The Addictive Social Network

Do you know where your phone is right now? Your iPod? How about your laptop? Of course you do; you know exactly where they are, how much battery life they have left and who has and hasn’t responded to your texts and messages. Most important of all though, you own all of these devices, and more. We live in an age when humans don’t only rely on technology — they need it to live. Our lifestyles have morphed into technology-dependent entities, rendering people who don’t get on this technological wave to be left behind.

Here at the New University we recognize the benefits that technology has wrought for mankind. The fact that we can be instantaneously connected to anybody in the world is beautiful. We can keep in touch with friends and family in other countries in a way people couldn’t even imagine in past generations. The advances in the medical field have been truly astounding as well, enabling people who decades ago would live an obstacle-ridden existence to have a better chance at a normal life. Technology also helps ensure our safety, with home security systems protecting us while we sleep and cell phone trackers allowing parents to know the location of their children. The fact that technological advancement has benefited our lives in an infinite amount of ways is indisputable, but it has also had negative effects, and these enforce a lasting, significant change to the nature of our lives and those of all humans to come.

The most important downside of technological advancement is its contribution to the deterioration of human relations. With the use of texting and social networking sites, we no longer have to actually interact with people in order to communicate with them. The art of conversation, sitting down with somebody and talking to them, hearing their voice, has been completely stripped from future generations. Now you can send a text, a message, an email and never have to speak to anybody. Technology has reduced us to pictures and textual responses, our identities, attributes, the characteristics that make us who we are no longer important, and we are no longer special.

20 years ago, if a person wanted to be known to somebody else, they had to go up to them, introduce themselves, look into their eyes, experience the nerves, the butterflies and actually be required to have a conversation with another human being. Nowadays, we press the “add friend” button of Facebook and think that we’ve actually done something. Not only that, by adding somebody on Facebook we give ourselves credit for doing something brave, something risky, when in reality we are hiding behind the veil that is our computer screen and social networking sites, avoiding the true nature of human relations, which necessitate interaction with another human being.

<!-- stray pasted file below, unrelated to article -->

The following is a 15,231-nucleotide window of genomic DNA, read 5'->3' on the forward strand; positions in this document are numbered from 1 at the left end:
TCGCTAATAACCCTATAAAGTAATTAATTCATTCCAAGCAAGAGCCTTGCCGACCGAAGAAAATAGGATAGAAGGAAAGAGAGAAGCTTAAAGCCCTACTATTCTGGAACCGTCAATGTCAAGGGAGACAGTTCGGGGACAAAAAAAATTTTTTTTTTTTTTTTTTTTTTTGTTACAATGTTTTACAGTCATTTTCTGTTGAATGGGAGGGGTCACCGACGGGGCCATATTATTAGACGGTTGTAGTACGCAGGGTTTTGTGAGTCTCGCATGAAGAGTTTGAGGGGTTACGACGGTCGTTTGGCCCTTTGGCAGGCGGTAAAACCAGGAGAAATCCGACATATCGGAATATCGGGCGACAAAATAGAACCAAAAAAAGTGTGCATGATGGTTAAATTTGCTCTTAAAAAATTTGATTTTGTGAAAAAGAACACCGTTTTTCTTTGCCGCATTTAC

In past generations people used to go up to strangers and ask them out to a movie; people would have to actually interact with one another. Now if you try to approach somebody you don’t know, they behave as though you are crazy, like it is taboo to talk to a person you don’t know. This is a result of the distance technology has allowed humans to create between one another, we have lost the essence of human relations, we keep ourselves estranged in our own little social circles and overlook the possibility of worth in other people.

Social networking sites in particular disrupt the natural circumstances of human interaction. With websites like Facebook, we have the ability to find out so much about other people that we have no good reason to know without having verbally learned it from them. You can know what a person likes, dislikes, what they do in their free time, who their friends are — all before meeting them. We have been given the freedom to judge others before even talking to them; it’s ridiculous.

Everything that we put on Facebook is what people from older generations would talk about on a first date. Think about that for a second. We are being robbed of good first dates, of natural human contact. Technology is changing life, for the worse. We are slowly but surely losing our humanity, and becoming an extension of the machines we own, not the other way around.

Texting and social networking bring a new wave of stress into our lives as well. We constantly worry and wonder about a text or message if we are not responded to immediately.

We become paranoid, creating problems where there had been none before. If somebody doesn’t respond right away, they must be unhappy with us. If we don’t have our friend request accepted within a few minutes, it must be because the other person thinks we’re creepy. The point is that this is all wrong, don’t worry about it because social networking is a false representation of who you are and we all present a desired image, not who we actually are. Therefore, we should not judge our happiness on these sites or on technology at all. Interact with people face to face, keep the essence of being human alive, talk to others, for your sake, my sake and the sake of all generations to come.

Whether or not we like it, technology helps and hurts us at the same time.

One theory we don’t subscribe to is the idea that we are a lazy, worthless generation. We are human beings, and are equal to generations from the past. The difference is that the circumstances we are under are new and have never been present in the past. In a sense, we are products of the technologically-advanced world we were born into. We are simply living and working with what we have.

Our advice is to keep a balance — it’s hard to not rely on some form of technology in this world, but it is not healthy to submerge yourself entirely in it either. Text and talk to your friends. Live, not through your computer or phone, but through yourself.

Please send all comments to opinion@newuniversity.org. Include your name, year and major.